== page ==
Ukraine has been wracked by protests for two-plus weeks over President Viktor Yanukovych's decision to reject a deal for closer integration with the European Union. Thousands of protesters in the capital city of Kiev are calling for Yanukovych to step down.
This is a potentially big moment for Ukraine, as well as for Europe: Russian President Vladimir Putin had been pressuring Yanukovych to quit the EU deal and join with a Moscow-led trade union of former Soviet states instead. Will Ukraine's future be with Russia or with Europe?
What's happening in Ukraine is complicated and driven by many factors: the country's history as an unhappy component of the Soviet Union, its deep economic woes, a sense of cultural fondness for the West, wide discontent with government corruption, two decades of divided politics and a sense that Yanukovych caved to Putin.
No single datapoint could capture or explain all of that. But the map below comes perhaps as close as anything could. It shows Ukraine, color-coded by the country's major ethnic and linguistic divisions. Below, I explain why this map is so important and why it helps to tell Ukraine's story. The short version: Ukraine's politics have long been divided into two major factions by the country's demographics. What's happening right now is in many ways a product of that division, which has never really been reconciled.
Roughly speaking, about four out of every six people in Ukraine are ethnic Ukrainian and speak the Ukrainian language. Another one in six is ethnic Russian and speaks Russian. The last one-in-six is ethnic Ukrainian but speaks Russian. This map shows where each of those three major groups tend to live. (I'm rounding a bit on the numbers; about five percent of Ukrainians are minorities who don't fit in any of those three categories.)
Here's why this matters for what's happening in Ukraine now: Since it declared independence in 1991, the country has been politically divided along these ethnic-linguistic lines. In national elections, people from districts dominated by that majority group (Ukrainian-speakers who are ethnically Ukrainian) tend to vote for one candidate. And people from districts with lots of ethnic Russians or Russian-speakers tend to vote for the other candidate.
To see what I mean, check out these two maps that show the results of Ukraine's 2004 and 2010 presidential elections, both of which were very close. Yanukovych lost the 2004 vote (on the second round of voting, that is; the first round was annulled after protests over fraud allegations) by 52 to 44. But he won in 2010 by 49 to 45 percent. In both cases, you can see a clear and consistent regional divide. Maps of other presidential and parliamentary elections look very similar.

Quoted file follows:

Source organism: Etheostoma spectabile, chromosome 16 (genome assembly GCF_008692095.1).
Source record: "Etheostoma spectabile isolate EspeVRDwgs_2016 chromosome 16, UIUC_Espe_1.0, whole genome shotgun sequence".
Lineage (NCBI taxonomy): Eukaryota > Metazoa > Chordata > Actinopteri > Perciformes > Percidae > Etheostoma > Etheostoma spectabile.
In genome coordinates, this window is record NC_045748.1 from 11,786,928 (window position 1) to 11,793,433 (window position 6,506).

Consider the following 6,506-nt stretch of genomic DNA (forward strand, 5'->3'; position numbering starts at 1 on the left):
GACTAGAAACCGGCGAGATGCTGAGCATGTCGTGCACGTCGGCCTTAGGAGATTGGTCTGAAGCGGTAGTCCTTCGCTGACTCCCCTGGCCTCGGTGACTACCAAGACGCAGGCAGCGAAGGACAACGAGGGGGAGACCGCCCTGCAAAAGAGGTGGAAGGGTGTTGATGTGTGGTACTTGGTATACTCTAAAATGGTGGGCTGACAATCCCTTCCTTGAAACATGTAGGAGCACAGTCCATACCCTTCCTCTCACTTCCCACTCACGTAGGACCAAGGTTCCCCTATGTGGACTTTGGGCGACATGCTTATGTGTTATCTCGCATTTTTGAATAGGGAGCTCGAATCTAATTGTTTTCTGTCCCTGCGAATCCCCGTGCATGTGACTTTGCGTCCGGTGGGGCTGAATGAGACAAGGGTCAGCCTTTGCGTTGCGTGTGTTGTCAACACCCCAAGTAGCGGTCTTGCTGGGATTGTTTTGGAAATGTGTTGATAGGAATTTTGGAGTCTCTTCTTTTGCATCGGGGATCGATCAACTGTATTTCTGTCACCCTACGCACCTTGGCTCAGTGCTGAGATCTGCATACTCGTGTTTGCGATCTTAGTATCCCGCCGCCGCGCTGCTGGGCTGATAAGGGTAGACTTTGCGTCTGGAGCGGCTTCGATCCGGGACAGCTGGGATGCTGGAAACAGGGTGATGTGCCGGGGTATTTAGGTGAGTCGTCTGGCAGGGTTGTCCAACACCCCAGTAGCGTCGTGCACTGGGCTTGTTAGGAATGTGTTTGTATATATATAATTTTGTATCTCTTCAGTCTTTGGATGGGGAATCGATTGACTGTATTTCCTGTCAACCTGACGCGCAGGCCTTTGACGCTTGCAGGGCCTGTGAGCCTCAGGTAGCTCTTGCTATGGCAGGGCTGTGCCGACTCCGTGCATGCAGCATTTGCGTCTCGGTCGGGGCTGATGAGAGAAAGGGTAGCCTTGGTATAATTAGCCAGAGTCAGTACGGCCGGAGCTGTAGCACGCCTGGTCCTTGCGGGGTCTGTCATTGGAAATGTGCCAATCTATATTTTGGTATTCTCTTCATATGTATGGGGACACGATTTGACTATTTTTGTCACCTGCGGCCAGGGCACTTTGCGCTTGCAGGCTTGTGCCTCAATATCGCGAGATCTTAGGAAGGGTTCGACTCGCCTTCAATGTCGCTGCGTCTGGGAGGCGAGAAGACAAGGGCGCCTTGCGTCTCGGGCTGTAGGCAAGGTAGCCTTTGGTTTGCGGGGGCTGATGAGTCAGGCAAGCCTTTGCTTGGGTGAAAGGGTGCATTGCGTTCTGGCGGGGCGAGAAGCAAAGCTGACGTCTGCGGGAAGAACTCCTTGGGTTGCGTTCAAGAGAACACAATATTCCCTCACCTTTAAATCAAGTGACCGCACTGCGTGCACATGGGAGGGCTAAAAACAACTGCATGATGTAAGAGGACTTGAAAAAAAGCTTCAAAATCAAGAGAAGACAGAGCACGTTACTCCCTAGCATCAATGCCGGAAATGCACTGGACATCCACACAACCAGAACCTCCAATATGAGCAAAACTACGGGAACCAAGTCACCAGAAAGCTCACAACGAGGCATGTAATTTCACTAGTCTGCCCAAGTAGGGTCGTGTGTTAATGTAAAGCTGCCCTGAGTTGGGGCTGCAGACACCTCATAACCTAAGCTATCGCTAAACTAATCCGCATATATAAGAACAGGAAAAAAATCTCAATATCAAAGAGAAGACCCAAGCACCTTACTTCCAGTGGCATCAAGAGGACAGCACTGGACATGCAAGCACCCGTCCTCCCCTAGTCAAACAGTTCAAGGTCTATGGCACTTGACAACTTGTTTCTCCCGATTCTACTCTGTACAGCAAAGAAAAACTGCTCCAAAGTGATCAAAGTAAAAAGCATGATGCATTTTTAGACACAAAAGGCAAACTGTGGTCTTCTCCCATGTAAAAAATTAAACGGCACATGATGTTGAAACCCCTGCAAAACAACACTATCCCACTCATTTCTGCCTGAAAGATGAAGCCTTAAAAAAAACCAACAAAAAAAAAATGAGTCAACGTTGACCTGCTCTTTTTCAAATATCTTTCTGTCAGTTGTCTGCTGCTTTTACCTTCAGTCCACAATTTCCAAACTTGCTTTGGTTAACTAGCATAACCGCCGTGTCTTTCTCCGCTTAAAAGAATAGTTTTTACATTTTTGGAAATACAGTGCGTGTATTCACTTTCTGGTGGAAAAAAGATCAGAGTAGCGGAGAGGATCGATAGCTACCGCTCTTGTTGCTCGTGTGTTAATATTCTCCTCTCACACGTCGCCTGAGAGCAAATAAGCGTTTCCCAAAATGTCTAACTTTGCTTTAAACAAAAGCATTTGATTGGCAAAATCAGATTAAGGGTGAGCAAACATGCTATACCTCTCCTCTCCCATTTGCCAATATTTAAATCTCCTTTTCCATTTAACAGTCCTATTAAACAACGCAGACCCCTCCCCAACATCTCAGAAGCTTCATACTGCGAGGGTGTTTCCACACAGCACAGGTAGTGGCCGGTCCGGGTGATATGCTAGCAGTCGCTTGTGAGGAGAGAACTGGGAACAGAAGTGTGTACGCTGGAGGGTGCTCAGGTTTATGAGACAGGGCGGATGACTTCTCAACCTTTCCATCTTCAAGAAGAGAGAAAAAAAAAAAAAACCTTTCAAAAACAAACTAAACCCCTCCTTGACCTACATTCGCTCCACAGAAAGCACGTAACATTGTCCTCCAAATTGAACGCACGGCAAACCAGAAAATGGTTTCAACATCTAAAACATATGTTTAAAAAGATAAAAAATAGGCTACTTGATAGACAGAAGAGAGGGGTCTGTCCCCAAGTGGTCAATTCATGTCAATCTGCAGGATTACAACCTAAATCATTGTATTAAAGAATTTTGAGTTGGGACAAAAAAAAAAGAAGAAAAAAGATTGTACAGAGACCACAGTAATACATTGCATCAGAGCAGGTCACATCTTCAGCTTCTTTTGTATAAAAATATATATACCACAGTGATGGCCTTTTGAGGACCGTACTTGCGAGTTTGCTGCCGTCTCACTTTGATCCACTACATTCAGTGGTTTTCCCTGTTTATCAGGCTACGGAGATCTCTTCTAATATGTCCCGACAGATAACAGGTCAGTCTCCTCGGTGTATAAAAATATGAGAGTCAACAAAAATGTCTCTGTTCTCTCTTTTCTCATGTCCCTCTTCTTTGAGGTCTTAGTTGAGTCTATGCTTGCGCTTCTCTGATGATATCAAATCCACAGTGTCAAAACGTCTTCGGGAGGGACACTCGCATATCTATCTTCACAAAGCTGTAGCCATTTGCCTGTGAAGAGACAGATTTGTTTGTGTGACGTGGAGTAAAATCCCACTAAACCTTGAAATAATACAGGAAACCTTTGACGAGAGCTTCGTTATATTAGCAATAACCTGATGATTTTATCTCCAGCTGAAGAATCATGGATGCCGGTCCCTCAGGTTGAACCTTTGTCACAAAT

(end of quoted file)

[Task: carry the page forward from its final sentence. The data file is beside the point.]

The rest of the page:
Ukraine's ethno-lingistic political division is sort of like the United States' "red America" and "blue America" divide, but in many ways much deeper -- imagine if red and blue America literally spoke different languages. The current political conflict, which at its most basic level is over whether the country will lean toward Europe or toward Russia, is like the Ukrainian equivalent of gun control, abortion and same-sex marriage all rolled into one.
Based on the protests in Kiev, it can sure look like Ukrainians want their country to integrate with the European Union and turn away from Russia. But a November poll found slightly different attitudes: 45 percent said they wanted the EU deal, 14 percent said they wanted to join with the Russian-led trade union, and 41 percent said they were undecided or wanted neither. In other words, joining the EU is about as popular as not joining the EU, both of which are more popular than snuggling up to Moscow.
It's a safe bet that ethnic-linguistic Ukrainians would be more likely to want the EU deal. Europe is often seen there as the alternative to Russia, so supporting EU integration is a little like supporting "not Russia."
These maps also show why it could be easy to overstate the protests and the degree to which they represent all Ukrainians. The mass protests, and thus most foreign journalists, are in the capital city of Kiev. You can see it in the map up top, in a little pink circle inside a sea of ethno-linguistic Ukrainian red. But President Yanukovych is from the eastern, more Russian part of the country, where he served as a regional governor for several years. In 2010, 74.7 percent of Kievans voted for Yanukovych's opponent; it's not shocking that they would want him to leave office.
Things are different in the other end of the country. As the scholars Kataryna and Roman Wolczuk wrote at Monkey Cage, "in Russophone Eastern and Southern Ukraine, Lenin is still respected by many, despite Communism’s obsolescence even there." This weekend, when protesters in Kiev toppled an old statue of founding Soviet leader Vladimir Lenin, some Ukrainians in the Russian-speaking parts of the country expressed outrage.
Here in the United States, we hear the same refrain from the minority party every time there's a major election: "Let's take back the country." The implicit perception, that the other side of the American political divide doesn't really represent the nation, seems to have some parallels in Ukrainian politics. Protesters in Kiev see Yanukovych's decision to reject the EU deal and embrace Moscow as a betrayal. Similarly, former prime minister and opposition leader Yulia Tymoshenko was imprisoned on (highly suspect) corruption charges over allegedly signing an oil trade deal that was too favorable to Russia.
The protesters out in the streets in Kiev are showing remarkably bravery and political will. They have some very real grievances that have nothing to do with ethnic or linguistic lines, particularly government corruption and the troubled economy. But what we're seeing is, in some very important ways, a function of a demographic divide that Ukrainian politics have never really bridged.